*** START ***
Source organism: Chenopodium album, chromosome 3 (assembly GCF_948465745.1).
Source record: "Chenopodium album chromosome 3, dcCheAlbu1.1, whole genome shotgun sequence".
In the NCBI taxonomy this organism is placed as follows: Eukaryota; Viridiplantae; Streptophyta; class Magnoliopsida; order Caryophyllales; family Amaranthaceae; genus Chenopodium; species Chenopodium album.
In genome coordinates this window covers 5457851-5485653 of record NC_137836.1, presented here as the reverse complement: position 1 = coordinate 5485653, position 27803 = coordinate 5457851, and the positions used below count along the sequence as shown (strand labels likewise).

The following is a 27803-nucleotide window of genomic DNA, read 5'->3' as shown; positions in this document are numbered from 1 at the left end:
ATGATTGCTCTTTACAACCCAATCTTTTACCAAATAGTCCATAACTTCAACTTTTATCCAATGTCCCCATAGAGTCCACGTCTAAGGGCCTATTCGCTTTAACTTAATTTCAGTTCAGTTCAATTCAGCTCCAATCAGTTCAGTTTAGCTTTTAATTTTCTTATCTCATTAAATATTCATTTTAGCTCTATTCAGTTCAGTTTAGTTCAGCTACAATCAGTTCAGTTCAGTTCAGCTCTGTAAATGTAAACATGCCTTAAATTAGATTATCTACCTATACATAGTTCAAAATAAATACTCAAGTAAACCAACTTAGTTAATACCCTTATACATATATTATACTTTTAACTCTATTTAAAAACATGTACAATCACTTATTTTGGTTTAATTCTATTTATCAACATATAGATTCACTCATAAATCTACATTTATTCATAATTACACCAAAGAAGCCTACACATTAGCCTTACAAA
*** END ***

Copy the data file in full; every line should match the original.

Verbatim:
Source organism: Chenopodium album, chromosome 3 (assembly GCF_948465745.1).
Source record: "Chenopodium album chromosome 3, dcCheAlbu1.1, whole genome shotgun sequence".
In the NCBI taxonomy this organism is placed as follows: Eukaryota; Viridiplantae; Streptophyta; class Magnoliopsida; order Caryophyllales; family Amaranthaceae; genus Chenopodium; species Chenopodium album.
In genome coordinates this window covers 5457851-5485653 of record NC_137836.1, presented here as the reverse complement: position 1 = coordinate 5485653, position 27803 = coordinate 5457851, and the positions used below count along the sequence as shown (strand labels likewise).

The following is a 27803-nucleotide window of genomic DNA, read 5'->3' as shown; positions in this document are numbered from 1 at the left end:
ATGATTGCTCTTTACAACCCAATCTTTTACCAAATAGTCCATAACTTCAACTTTTATCCAATGTCCCCATAGAGTCCACGTCTAAGGGCCTATTCGCTTTAACTTAATTTCAGTTCAGTTCAATTCAGCTCCAATCAGTTCAGTTTAGCTTTTAATTTTCTTATCTCATTAAATATTCATTTTAGCTCTATTCAGTTCAGTTTAGTTCAGCTACAATCAGTTCAGTTCAGTTCAGCTCTGTAAATGTAAACATGCCTTAAATTAGATTATCTACCTATACATAGTTCAAAATAAATACTCAAGTAAACCAACTTAGTTAATACCCTTATACATATATTATACTTTTAACTCTATTTAAAAACATGTACAATCACTTATTTTGGTTTAATTCTATTTATCAACATATAGATTCACTCATAAATCTACATTTATTCATAATTACACCAAAGAAGCCTACACATTAGCCTTACAAA